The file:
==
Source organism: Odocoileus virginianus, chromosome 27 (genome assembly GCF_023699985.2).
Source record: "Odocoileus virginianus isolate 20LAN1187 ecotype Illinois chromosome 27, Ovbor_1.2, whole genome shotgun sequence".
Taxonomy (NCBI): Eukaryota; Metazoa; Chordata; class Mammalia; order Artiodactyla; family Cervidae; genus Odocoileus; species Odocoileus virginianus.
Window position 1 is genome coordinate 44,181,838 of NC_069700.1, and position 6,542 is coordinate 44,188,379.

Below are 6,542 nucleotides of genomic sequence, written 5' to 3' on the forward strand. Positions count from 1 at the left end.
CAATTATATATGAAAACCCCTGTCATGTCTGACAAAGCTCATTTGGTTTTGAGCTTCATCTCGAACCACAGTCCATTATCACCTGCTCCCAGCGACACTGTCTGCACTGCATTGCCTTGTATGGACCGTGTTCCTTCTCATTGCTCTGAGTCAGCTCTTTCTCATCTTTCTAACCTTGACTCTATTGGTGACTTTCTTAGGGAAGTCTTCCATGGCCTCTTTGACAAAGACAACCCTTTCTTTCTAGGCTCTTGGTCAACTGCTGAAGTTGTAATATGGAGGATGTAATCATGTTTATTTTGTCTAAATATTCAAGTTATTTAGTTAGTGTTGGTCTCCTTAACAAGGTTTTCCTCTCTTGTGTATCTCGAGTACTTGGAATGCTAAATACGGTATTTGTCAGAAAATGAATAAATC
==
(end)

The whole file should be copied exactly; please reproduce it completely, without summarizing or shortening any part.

Source organism: Odocoileus virginianus, chromosome 27 (genome assembly GCF_023699985.2).
Source record: "Odocoileus virginianus isolate 20LAN1187 ecotype Illinois chromosome 27, Ovbor_1.2, whole genome shotgun sequence".
Taxonomy (NCBI): Eukaryota; Metazoa; Chordata; class Mammalia; order Artiodactyla; family Cervidae; genus Odocoileus; species Odocoileus virginianus.
Window position 1 is genome coordinate 44,181,838 of NC_069700.1, and position 6,542 is coordinate 44,188,379.

Below are 6,542 nucleotides of genomic sequence, written 5' to 3' on the forward strand. Positions count from 1 at the left end.
CAATTATATATGAAAACCCCTGTCATGTCTGACAAAGCTCATTTGGTTTTGAGCTTCATCTCGAACCACAGTCCATTATCACCTGCTCCCAGCGACACTGTCTGCACTGCATTGCCTTGTATGGACCGTGTTCCTTCTCATTGCTCTGAGTCAGCTCTTTCTCATCTTTCTAACCTTGACTCTATTGGTGACTTTCTTAGGGAAGTCTTCCATGGCCTCTTTGACAAAGACAACCCTTTCTTTCTAGGCTCTTGGTCAACTGCTGAAGTTGTAATATGGAGGATGTAATCATGTTTATTTTGTCTAAATATTCAAGTTATTTAGTTAGTGTTGGTCTCCTTAACAAGGTTTTCCTCTCTTGTGTATCTCGAGTACTTGGAATGCTAAATACGGTATTTGTCAGAAAATGAATAAATC